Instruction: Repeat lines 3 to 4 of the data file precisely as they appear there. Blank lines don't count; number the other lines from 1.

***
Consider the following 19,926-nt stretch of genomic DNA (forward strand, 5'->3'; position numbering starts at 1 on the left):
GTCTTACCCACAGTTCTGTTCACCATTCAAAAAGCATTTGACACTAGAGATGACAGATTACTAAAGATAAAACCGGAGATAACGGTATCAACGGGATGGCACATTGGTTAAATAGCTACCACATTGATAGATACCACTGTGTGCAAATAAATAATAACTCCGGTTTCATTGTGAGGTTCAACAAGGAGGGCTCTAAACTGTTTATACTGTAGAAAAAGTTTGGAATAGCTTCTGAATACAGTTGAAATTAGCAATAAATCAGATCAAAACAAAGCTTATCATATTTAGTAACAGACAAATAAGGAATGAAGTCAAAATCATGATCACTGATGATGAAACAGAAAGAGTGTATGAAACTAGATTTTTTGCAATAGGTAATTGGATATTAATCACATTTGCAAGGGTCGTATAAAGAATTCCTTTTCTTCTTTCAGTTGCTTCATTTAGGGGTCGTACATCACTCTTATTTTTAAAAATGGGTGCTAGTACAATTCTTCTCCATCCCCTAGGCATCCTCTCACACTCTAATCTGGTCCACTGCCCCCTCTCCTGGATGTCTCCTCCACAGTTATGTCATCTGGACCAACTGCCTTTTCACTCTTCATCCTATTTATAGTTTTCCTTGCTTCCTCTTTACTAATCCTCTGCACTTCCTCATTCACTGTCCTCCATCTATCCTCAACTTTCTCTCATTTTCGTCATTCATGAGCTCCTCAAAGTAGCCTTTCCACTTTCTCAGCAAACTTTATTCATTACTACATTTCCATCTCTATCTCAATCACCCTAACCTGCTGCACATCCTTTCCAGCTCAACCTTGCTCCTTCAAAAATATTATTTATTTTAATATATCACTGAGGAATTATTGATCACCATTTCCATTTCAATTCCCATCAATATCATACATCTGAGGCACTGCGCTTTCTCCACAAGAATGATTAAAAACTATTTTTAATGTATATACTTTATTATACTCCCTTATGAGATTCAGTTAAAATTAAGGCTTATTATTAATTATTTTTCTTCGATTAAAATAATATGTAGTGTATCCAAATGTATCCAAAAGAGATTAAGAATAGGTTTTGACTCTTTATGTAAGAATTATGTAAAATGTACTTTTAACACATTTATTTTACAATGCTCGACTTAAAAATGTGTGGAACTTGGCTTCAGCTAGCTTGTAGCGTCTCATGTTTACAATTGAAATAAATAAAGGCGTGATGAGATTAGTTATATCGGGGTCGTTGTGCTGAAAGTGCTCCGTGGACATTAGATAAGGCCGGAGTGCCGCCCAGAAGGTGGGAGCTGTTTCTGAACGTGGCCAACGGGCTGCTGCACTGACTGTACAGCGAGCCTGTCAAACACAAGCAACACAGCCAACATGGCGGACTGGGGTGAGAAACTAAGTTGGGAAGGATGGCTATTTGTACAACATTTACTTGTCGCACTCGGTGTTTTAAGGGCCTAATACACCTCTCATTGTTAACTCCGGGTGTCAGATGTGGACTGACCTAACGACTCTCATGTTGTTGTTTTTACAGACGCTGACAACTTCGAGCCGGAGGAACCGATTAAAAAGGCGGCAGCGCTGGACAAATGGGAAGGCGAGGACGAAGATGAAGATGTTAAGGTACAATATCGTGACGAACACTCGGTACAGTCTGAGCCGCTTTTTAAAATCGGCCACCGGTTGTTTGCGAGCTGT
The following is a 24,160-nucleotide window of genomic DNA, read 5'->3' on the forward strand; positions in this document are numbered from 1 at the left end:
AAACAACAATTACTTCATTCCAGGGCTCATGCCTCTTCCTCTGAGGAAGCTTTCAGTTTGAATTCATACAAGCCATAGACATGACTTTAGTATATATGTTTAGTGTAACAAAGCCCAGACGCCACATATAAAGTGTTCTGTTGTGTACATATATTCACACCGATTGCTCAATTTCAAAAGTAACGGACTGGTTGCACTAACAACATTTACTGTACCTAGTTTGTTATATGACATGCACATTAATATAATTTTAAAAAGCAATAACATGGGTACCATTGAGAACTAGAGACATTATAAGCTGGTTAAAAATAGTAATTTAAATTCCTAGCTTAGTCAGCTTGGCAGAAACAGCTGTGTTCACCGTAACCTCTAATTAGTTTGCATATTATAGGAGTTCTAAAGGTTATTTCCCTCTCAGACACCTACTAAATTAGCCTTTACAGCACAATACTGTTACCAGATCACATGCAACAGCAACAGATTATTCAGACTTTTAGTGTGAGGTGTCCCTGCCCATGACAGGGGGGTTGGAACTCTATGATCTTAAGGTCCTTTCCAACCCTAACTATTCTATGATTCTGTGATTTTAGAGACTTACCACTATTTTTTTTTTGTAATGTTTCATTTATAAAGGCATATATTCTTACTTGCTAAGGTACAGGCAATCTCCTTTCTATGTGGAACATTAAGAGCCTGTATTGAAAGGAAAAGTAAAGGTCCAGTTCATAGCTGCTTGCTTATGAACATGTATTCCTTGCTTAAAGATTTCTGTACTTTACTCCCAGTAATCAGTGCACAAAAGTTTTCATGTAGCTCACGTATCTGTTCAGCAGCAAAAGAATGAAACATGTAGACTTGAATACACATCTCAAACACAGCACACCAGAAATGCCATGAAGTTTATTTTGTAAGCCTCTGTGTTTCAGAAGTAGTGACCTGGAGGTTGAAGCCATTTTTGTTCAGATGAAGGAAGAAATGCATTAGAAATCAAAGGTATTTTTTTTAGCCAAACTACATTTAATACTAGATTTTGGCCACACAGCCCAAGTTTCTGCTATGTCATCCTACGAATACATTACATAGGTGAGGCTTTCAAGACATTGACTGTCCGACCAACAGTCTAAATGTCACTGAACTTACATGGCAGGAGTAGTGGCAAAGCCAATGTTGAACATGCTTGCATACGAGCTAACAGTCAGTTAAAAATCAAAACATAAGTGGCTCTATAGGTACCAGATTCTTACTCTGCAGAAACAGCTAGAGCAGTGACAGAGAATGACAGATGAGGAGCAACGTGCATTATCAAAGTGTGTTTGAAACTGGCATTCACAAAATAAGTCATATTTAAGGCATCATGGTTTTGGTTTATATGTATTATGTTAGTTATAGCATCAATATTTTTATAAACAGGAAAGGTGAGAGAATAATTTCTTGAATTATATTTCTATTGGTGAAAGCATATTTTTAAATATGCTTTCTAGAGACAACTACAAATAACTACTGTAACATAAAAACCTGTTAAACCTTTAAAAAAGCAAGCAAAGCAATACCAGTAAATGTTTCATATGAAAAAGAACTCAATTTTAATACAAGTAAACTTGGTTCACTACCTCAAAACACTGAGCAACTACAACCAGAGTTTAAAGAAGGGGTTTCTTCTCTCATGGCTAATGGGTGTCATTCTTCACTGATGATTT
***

The following is a 24,160-nucleotide window of genomic DNA, read 5'->3' on the forward strand; positions in this document are numbered from 1 at the left end:
AAACAACAATTACTTCATTCCAGGGCTCATGCCTCTTCCTCTGAGGAAGCTTTCAGTTTGAATTCATACAAGCCATAGACATGACTTTAGTATATATGTTTAGTGTAACAAAGCCCAGACGCCACATATAAAGTGTTCTGTTGTGTACATATATTCACACCGATTGCTCAATTTCAAAAGTAACGGACTGGTTGCACTAACAACATTTACTGTACCTAGTTTGTTATATGACATGCACATTAATATAATTTTAAAAAGCAATAACATGGGTACCATTGAGAACTAGAGACATTATAAGCTGGTTAAAAATAGTAATTTAAATTCCTAGCTTAGTCAGCTTGGCAGAAACAGCTGTGTTCACCGTAACCTCTAATTAGTTTGCATATTATAGGAGTTCTAAAGGTTATTTCCCTCTCAGACACCTACTAAATTAGCCTTTACAGCACAATACTGTTACCAGATCACATGCAACAGCAACAGATTATTCAGACTTTTAGTGTGAGGTGTCCCTGCCCATGACAGGGGGGTTGGAACTCTATGATCTTAAGGTCCTTTCCAACCCTAACTATTCTATGATTCTGTGATTTTAGAGACTTACCACTATTTTTTTTTTGTAATGTTTCATTTATAAAGGCATATATTCTTACTTGCTAAGGTACAGGCAATCTCCTTTCTATGTGGAACATTAAGAGCCTGTATTGAAAGGAAAAGTAAAGGTCCAGTTCATAGCTGCTTGCTTATGAACATGTATTCCTTGCTTAAAGATTTCTGTACTTTACTCCCAGTAATCAGTGCACAAAAGTTTTCATGTAGCTCACGTATCTGTTCAGCAGCAAAAGAATGAAACATGTAGACTTGAATACACATCTCAAACACAGCACACCAGAAATGCCATGAAGTTTATTTTGTAAGCCTCTGTGTTTCAGAAGTAGTGACCTGGAGGTTGAAGCCATTTTTGTTCAGATGAAGGAAGAAATGCATTAGAAATCAAAGGTATTTTTTTTAGCCAAACTACATTTAATACTAGATTTTGGCCACACAGCCCAAGTTTCTGCTATGTCATCCTACGAATACATTACATAGGTGAGGCTTTCAAGACATTGACTGTCCGACCAACAGTCTAAATGTCACTGAACTTACATGGCAGGAGTAGTGGCAAAGCCAATGTTGAACATGCTTGCATACGAGCTAACAGTCAGTTAAAAATCAAAACATAAGTGGCTCTATAGGTACCAGATTCTTACTCTGCAGAAACAGCTAGAGCAGTGACAGAGAATGACAGATGAGGAGCAACGTGCATTATCAAAGTGTGTTTGAAACTGGCATTCACAAAATAAGTCATATTTAAGGCATCATGGTTTTGGTTTATATGTATTATGTTAGTTATAGCATCAATATTTTTATAAACAGGAAAGGTGAGAGAATAATTTCTTGAATTATATTTCTATTGGTGAAAGCATATTTTTAAATATGCTTTCTAGAGACAACTACAAATAACTACTGTAACATAAAAACCTGTTAAACCTTTAAAAAAGCAAGCAAAGCAATACCAGTAAATGTTTCATATGAAAAAGAACTCAATTTTAATACAAGTAAACTTGGTTCACTACCTCAAAACACTGAGCAACTACAACCAGAGTTTAAAGAAGGGGTTTCTTCTCTCATGGCTAATGGGTGTCATTCTTCACTGATGATTT